Schedule Contingency Planning

If the Alpha, Beta, or Final Go/No Go meetings result in a "No Go" determination, that milestone and subsequent milestones will be pushed back by one week.

One week is added to the schedule to maintain the practice of releasing on Tuesdays. Tuesdays are the designated release day because they are good days for news coverage and the established day we synchronize our content with the mirrors that carry our releases. Go/No Go meetings receive input from representatives of FESCo, Release Engineering, and Quality Assurance.

Maintenance Schedule

We say maintained for approximately 13 months because the supported period for releases is dependent on the date the release under development goes final. As a result, Release X is supported until one month after the release of Release X+2.

This translates into:

  • Fedora 38 will be maintained until 1 month after the release of Fedora 40.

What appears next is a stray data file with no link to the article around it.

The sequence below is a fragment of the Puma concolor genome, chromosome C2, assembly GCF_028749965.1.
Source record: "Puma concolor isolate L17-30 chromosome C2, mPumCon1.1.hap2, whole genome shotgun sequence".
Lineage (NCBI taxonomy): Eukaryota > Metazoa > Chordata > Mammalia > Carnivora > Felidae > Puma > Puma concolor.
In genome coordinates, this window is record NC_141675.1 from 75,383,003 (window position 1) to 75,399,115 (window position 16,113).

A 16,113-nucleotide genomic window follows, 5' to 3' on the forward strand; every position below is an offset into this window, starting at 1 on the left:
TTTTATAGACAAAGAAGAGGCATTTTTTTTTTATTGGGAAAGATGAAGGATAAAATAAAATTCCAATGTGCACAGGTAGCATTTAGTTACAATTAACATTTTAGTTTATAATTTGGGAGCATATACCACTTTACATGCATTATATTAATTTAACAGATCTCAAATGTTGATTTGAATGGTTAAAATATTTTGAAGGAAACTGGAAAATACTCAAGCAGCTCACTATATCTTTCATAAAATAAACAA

• Fedora 39 will be maintained until 1 month after the release of Fedora 41.

Maintenance Schedule Rationale

Fedora is focused on free and open source software innovations and moves quickly. If you want a distribution that moves slower but has a longer lifecycle, Red Hat Enterprise Linux, which is derivative of Fedora or free rebuilds of that such as CentOS might be more suitable for you. Refer to the RHEL page for more details.

Historically, the Fedora Project has found supporting two releases plus Rawhide and the pre-release Branched code to be a manageable work load.

生命周期结束 (EOL)

When the a release reaches the point where it no longer supported, updates are no longer created for it and it is considered End of Life (EOL). Branches for new packages in the SCM are not allowed for distribution X after the Fedora X+2 release and new builds are no longer allowed.

The tasks performed at EOL are documented in the End of life SOP.